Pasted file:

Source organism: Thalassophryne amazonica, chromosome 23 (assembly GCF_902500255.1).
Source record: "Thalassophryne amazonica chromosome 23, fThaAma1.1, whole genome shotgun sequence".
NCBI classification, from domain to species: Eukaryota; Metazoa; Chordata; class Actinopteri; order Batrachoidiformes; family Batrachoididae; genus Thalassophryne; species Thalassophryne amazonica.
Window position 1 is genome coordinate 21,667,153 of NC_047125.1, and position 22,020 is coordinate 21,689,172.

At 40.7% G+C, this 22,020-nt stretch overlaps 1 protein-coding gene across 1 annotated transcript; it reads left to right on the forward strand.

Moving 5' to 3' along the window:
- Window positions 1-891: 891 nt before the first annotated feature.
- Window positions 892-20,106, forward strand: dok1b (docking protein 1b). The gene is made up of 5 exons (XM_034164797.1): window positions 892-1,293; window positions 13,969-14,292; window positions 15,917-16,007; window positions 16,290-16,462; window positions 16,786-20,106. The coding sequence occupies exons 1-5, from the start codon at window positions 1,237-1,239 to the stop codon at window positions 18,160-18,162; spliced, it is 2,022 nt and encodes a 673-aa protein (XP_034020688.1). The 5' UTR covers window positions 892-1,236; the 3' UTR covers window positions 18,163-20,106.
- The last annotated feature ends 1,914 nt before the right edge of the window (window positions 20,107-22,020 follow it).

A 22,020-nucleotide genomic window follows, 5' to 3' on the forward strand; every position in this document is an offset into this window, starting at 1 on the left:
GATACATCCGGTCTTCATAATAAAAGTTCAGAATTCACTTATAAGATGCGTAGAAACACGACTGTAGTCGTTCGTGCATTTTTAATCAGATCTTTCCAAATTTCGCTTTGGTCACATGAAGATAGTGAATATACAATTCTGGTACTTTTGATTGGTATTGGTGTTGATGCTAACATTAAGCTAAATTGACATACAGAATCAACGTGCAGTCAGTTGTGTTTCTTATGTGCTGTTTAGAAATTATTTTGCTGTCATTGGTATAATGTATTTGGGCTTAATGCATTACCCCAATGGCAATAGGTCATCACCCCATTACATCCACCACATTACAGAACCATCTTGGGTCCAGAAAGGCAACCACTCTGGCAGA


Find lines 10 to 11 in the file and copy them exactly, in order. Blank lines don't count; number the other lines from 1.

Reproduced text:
A 22,020-nucleotide genomic window follows, 5' to 3' on the forward strand; every position in this document is an offset into this window, starting at 1 on the left:
GATACATCCGGTCTTCATAATAAAAGTTCAGAATTCACTTATAAGATGCGTAGAAACACGACTGTAGTCGTTCGTGCATTTTTAATCAGATCTTTCCAAATTTCGCTTTGGTCACATGAAGATAGTGAATATACAATTCTGGTACTTTTGATTGGTATTGGTGTTGATGCTAACATTAAGCTAAATTGACATACAGAATCAACGTGCAGTCAGTTGTGTTTCTTATGTGCTGTTTAGAAATTATTTTGCTGTCATTGGTATAATGTATTTGGGCTTAATGCATTACCCCAATGGCAATAGGTCATCACCCCATTACATCCACCACATTACAGAACCATCTTGGGTCCAGAAAGGCAACCACTCTGGCAGA